As Saul hath termed himself an Hebrew of the Hebrews, we may presume that the language of his family was what they then called the Hebrew. Yet having passed the first years of his life in Tarsus, a Greek city, it is reasonable to believe, that he spake the Greek language also, and was even taught to read it. But, as to his education in the Greek literature, I am not so certain. In his sermons and writings, there are traces from which it may be gathered that he had a general knowledge of the learning, the religion, the manners, and the customs of the Greeks, and that he had read some of their best authors. But whether he got that knowledge at Tarsus, in his younger years, may be doubted. He did not remain there the time that was requisite for acquiring it. And at Jerusalem, where he received the greatest part of his education, he had no opportunity of studying the Greek learning. I am therefore of opinion, that

Many of the Jews enjoyed the right of citizenship; nay some of them were Roman knights, as we learn from Josephus, who in describing the injustice and cruelty of Felix's government, mentions his having crucified some Jews who were Roman knights.

Saul's knowledge of the Greek rhetoric and philosophy, was not acquired in Tarsus. Neither was it such as could entitle him to the appellation of learned in these matters. But it was a general knowledge only, acquired by conversing with the Greeks, in the different countries where he preached the gospel. In any other manner he cannot well be supposed to have got that knowledge: Because, however capable he might be of such studies, he had no leisure, after he became an apostle, to prosecute them. Besides, the greatest proficiency in the rhetoric and philosophy of the Greeks, would have been of no use to him in the discharge of the apostolic office. For Christ sent him and the other apostles to preach the gospel, not with the wisdom of words, lest the conversion of the world might have been attributed to the eloquence, knowledge, and superior abilities of the preachers, and not to the power of God which accompanied their preaching.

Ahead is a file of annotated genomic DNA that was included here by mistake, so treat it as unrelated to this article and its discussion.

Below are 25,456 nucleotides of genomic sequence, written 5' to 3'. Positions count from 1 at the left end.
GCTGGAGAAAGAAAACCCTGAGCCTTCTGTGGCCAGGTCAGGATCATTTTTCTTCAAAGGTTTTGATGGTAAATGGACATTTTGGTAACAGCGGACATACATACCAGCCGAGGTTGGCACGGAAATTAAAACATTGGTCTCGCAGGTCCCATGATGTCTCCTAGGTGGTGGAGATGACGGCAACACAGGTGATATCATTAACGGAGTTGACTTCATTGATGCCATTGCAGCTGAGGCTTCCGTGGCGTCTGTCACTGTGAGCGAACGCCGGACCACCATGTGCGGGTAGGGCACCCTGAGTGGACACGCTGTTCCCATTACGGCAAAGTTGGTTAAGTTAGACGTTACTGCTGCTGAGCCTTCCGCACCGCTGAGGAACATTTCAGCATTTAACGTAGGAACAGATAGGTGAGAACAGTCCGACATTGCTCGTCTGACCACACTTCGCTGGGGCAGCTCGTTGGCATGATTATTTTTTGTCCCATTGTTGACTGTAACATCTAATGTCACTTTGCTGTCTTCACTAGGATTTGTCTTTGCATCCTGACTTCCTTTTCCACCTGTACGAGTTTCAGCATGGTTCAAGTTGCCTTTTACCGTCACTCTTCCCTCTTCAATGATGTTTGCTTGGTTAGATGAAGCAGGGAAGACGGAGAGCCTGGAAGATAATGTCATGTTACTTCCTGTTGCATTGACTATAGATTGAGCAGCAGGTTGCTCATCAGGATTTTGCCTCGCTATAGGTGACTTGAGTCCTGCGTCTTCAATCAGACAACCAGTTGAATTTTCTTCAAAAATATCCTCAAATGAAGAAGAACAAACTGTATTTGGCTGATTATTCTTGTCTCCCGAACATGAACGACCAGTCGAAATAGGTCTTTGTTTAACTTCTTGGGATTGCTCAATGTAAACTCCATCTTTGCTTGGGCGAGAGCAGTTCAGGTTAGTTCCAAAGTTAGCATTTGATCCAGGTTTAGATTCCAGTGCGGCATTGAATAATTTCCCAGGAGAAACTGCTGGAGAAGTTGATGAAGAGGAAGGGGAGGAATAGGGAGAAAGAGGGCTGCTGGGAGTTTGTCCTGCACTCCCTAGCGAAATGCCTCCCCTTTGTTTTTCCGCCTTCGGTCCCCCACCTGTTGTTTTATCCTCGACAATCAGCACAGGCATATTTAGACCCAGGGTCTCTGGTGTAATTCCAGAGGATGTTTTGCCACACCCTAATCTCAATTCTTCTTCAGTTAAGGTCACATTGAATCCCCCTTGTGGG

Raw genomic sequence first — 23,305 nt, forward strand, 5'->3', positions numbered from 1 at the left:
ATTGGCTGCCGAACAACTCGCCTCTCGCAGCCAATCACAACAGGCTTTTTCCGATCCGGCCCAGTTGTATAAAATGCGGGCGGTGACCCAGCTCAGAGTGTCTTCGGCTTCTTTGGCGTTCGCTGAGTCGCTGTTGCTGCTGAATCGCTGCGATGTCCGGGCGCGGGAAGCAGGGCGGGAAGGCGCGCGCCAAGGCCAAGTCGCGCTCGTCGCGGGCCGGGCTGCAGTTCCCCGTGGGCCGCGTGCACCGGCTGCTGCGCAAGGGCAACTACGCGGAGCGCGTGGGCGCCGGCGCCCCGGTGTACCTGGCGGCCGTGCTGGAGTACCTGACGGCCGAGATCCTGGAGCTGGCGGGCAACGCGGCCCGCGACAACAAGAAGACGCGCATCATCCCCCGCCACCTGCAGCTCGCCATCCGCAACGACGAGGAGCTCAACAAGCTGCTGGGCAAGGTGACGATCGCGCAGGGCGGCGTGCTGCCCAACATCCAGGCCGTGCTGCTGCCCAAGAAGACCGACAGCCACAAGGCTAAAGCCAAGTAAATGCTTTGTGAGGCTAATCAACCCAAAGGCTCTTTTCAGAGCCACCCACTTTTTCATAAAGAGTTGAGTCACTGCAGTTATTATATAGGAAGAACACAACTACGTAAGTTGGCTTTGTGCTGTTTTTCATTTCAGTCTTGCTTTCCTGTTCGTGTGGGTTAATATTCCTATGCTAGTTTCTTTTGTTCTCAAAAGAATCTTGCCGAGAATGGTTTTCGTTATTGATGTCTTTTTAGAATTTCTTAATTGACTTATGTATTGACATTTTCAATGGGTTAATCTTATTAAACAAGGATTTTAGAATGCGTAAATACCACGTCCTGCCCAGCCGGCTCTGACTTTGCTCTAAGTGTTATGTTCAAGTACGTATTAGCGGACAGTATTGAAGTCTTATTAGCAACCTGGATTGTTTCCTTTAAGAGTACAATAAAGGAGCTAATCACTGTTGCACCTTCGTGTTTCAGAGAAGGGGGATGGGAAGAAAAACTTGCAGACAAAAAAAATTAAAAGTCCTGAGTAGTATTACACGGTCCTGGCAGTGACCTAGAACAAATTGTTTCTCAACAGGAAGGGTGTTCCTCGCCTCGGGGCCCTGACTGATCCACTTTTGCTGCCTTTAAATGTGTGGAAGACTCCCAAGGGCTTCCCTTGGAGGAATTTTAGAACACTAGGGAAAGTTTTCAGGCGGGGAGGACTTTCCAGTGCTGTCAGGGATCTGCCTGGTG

But though Saul was no proficient in the rhetoric and philosophy of the Greeks, he was thoroughly instructed in the learning of the Jews. For as soon as the years of his childhood were over, his parents sent him to Jerusalem, to study under Gamaliel, the most celebrated doctor of his time, and who for his great knowledge and virtue, was had in reputation among all the people, Acts v. 34.-According to Josephus, Ant. xx. the learning of the Jews consisted in the knowledge of their own laws and religion, as contained in their sacred writings. The doctors, therefore, employed themselves in explaining these writings to the studious youth, founding their interpretations upon traditions, pretended to be handed down from Moses and the prophets. It is true, the doctors in some instances perverted the meaning of the scriptures; and by their traditions made void the commandments of God. But in general, the true sense of the scriptures seems to have been preserved among the Jews, by these traditionary explications, as may be understood from the following well-known facts. 1. The apostles, especially Paul, in reasoning with the Jews, always proved the doctrines of the gospel by quotations out of the writings of Moses and the prophets. But these quotations would have been no proofs at all of the gospel doctrines, at least to the Jews, unless the sense put upon them by the apostles, which was their real meaning, had been the sense generally put upon them by the Jews.—2. It was owing to the knowledge which they had of the true meaning the writings of Moses and the prophets, that some of